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5 Held in Scheme for Laundering Millions of Dollars in Drug Profits
By JUDITH CUMMINGS
Special to The New York Times
LOS ANGELES, Feb. 10- Govern-rested in Miami and who the investigament agents have arrested five people tors say headed the nationwide operasuspected of involvement in laundering tion; Oswaldo Vera, also arrested in money in connection with a multimillion-dollar drug trade centered in Los Angeles and Miami, Federal prosecutors said today.
According to Robert C. Bonner, the United States Attorney in Los Angeles, and Leon B. Kellner, the United States Attorney in Miami, Federal agents since last September have seized 254 pounds of cocaine and $11.6 million in cash in connection with the case. Mr. Banner said the cash was the largest amount ever seized "in a single coordinated drug case."
The five men include three Venezue lan nationals arrested in Miami Friday, another Venezuelan arrested in Los Angeles the same day and a fifth man, described as a Uruguayan, who was picked up in New York City.
They have been charged with conspiracy in connection with violations of Federal laws on currency reporting and disguising the sources of money.
Agents Posed as Intermediaries Prosecutors described the operation as a "nationwide money-laundering service," saying the suspects tried to manipulate deposits of currency and electronic transfers of money for major narcotics traffickers" dealing in large quantities of cocaine mainly in Florida and California.
In the investigation Federal undercover agents, working secretly with two commercial banks, one in Los Angeles and the other in Miami, posed as American intermediaries having consections with American bankers they said were willing to violate currency reporting requirements, according to documents filed in the case.
From the financial institutions that cooperated in the case, the money was transferred to bank accounts in Panama as well as to banks in Miami and New York, the documents say.
The documents say that the suspects made payments to the undercover
agents to prevent reports of large cur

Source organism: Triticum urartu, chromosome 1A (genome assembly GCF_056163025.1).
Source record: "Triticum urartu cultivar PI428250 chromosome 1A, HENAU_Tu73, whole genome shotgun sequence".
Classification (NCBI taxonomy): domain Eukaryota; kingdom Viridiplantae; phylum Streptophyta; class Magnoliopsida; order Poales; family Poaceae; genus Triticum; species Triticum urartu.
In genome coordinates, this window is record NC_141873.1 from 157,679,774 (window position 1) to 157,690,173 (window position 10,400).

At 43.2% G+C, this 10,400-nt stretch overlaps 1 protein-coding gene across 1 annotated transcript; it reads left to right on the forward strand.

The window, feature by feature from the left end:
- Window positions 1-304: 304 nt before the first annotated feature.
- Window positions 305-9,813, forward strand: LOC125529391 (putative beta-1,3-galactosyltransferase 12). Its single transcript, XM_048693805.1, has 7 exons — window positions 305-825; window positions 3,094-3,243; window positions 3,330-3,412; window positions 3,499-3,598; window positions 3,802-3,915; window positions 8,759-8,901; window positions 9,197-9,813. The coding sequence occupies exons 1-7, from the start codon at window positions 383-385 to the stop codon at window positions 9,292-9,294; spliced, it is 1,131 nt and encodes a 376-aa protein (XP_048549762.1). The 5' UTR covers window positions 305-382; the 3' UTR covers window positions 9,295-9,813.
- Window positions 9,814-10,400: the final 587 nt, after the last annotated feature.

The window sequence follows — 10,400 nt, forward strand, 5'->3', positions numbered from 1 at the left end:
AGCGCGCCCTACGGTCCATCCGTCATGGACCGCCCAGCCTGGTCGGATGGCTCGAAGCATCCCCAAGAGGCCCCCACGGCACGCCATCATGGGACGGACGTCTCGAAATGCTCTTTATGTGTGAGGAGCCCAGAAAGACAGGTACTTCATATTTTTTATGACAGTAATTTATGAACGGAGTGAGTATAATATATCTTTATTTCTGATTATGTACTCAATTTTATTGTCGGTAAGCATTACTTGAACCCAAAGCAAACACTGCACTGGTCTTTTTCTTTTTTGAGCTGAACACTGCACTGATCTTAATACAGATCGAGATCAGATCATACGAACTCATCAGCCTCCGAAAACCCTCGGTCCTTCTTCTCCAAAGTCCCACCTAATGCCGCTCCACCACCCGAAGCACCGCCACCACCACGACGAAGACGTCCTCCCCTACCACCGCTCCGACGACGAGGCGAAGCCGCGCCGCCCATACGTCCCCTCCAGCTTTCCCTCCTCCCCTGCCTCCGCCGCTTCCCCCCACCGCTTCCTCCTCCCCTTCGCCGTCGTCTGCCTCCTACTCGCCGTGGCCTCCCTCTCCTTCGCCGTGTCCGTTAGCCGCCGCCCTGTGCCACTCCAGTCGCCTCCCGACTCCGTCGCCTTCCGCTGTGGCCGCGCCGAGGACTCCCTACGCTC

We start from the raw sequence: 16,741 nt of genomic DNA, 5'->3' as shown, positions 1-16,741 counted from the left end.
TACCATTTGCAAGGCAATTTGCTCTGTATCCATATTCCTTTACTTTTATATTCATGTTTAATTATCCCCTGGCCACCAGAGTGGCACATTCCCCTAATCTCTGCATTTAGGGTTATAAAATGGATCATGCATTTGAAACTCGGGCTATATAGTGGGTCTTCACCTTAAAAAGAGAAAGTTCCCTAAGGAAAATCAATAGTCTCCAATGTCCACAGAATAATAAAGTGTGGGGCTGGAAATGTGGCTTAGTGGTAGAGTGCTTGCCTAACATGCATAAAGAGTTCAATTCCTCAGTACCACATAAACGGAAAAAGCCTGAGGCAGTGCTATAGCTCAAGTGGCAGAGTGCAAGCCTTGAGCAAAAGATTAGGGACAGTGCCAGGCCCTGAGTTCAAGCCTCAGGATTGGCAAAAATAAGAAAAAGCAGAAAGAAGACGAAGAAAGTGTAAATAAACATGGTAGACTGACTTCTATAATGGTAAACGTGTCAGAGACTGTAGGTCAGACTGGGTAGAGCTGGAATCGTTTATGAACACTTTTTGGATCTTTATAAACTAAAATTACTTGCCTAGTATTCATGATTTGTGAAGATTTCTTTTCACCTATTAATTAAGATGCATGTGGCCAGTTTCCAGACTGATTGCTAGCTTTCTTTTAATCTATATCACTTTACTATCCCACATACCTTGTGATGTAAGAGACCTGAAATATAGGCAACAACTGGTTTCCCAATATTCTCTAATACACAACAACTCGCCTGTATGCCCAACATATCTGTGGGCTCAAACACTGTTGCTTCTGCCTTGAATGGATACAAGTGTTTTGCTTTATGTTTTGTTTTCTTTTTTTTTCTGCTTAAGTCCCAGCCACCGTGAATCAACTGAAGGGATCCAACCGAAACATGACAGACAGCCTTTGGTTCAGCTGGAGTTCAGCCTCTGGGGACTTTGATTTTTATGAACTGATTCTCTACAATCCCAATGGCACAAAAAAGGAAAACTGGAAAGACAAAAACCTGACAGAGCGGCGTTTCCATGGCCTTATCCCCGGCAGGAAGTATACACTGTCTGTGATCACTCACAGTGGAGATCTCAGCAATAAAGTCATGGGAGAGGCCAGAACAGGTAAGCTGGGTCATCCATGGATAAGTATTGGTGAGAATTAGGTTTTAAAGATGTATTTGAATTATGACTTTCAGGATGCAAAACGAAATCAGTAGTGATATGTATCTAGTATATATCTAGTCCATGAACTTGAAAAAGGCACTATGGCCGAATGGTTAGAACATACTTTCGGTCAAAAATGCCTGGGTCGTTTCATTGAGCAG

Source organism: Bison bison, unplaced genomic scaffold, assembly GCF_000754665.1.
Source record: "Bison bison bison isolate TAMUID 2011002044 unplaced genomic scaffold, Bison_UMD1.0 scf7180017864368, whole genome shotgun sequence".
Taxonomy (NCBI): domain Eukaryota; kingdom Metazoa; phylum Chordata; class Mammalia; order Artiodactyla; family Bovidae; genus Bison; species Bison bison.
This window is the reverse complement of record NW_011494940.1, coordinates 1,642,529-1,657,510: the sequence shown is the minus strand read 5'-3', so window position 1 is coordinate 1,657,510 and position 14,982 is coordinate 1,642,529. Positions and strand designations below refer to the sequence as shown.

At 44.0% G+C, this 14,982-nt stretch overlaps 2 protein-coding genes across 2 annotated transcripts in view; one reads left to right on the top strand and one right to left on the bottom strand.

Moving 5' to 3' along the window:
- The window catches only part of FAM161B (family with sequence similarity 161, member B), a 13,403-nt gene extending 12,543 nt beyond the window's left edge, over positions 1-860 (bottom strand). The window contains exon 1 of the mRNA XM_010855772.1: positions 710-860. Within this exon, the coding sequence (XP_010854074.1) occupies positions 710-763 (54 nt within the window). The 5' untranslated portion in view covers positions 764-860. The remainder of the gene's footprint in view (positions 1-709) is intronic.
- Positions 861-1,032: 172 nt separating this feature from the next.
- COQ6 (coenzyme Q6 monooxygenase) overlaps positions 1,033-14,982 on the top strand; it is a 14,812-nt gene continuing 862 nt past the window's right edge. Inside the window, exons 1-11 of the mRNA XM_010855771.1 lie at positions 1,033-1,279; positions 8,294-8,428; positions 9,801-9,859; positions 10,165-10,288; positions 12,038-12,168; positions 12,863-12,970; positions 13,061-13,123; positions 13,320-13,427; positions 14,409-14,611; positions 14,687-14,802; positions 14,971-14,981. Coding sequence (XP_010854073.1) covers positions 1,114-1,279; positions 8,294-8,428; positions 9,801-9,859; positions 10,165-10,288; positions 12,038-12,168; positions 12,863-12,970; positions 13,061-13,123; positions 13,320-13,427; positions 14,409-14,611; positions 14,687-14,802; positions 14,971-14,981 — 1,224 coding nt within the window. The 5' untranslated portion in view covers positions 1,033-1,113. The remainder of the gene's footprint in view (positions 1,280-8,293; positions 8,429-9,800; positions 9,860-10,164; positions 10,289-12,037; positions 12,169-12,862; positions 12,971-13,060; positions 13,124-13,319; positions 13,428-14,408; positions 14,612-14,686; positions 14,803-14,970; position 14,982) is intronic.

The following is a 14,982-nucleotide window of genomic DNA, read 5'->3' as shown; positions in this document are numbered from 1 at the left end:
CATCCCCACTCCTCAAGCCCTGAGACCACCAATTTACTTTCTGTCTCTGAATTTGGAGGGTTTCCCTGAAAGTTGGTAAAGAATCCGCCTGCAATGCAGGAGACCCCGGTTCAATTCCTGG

rency transactions from being filed. But, according to the documents, the cooperating American institutions filed reports on the cash deposits.
Financial institutions are required by law to report any cash transaction of $10,000 or more to the Treasury Depart
ments ranged fro
$103,350 to more than $1 million in a single transaction, the Government said. Since last September, 23 such currency transactions were conducted through the cooperating bank in Callfornia alone, the documents said.
Those arrested were identified as Carlos Sarmiento-Arechederra and Roberto del Pino Sousa, who were ar
Miami; Enrique Fernández, arrested in Los Angeles, and Luis Morales, the man arrested in New York. The latter three are described as employees or couriers.
The case was handled as a joint project by the United States Customs Service, the Internal Revenue Service and Federal prosecutors in Miami and Los Angeles.
Foreign Traffickers Got Profits
According to an affidavit by Lorraine toms Service, the Sarmiento organizaBrown, a special agent with the Custion "moves millions of dollars in United States currency outside the profits back into the hands of drug traf country for the purpose of moving drug fickers outside the United States."
laborator, Mr. del Pino, operating from She said Mr. Sarmiento and his colboth Venezuela and Colombia, had employed Mr. Vera and Mr. Fernandez as their representatives in Los Angeles to receive from Los Angeles drug traf fickers the cash that was to be laun dered.
A Customs Service special agent, Awilda Villafane of Miami, an undercover agent in the case, reported that Mr. Sarmiento offered undercover agents commissions of from 1.5 percent to 2.5 percent of cash transactions for help in circumventing reporting
He said the suspects kept financial records coded with "computer numerals" to disguise the identities of clients and associates.
The financial institutions that cooperated in the case were not identified.
McLean Bank Admits Failing to File Reports on Cash in Major Drug Case
By Elizabeth Tucker Wang Pod Stall Wes
McLean Bank pleaded guilty yesterday to
The bank, but not bank officials, pleaded
fice of the U.S. attorney for the Eastern District of Virginia.
Financial institutions are required by fed-
In January, federal prosecutors issued a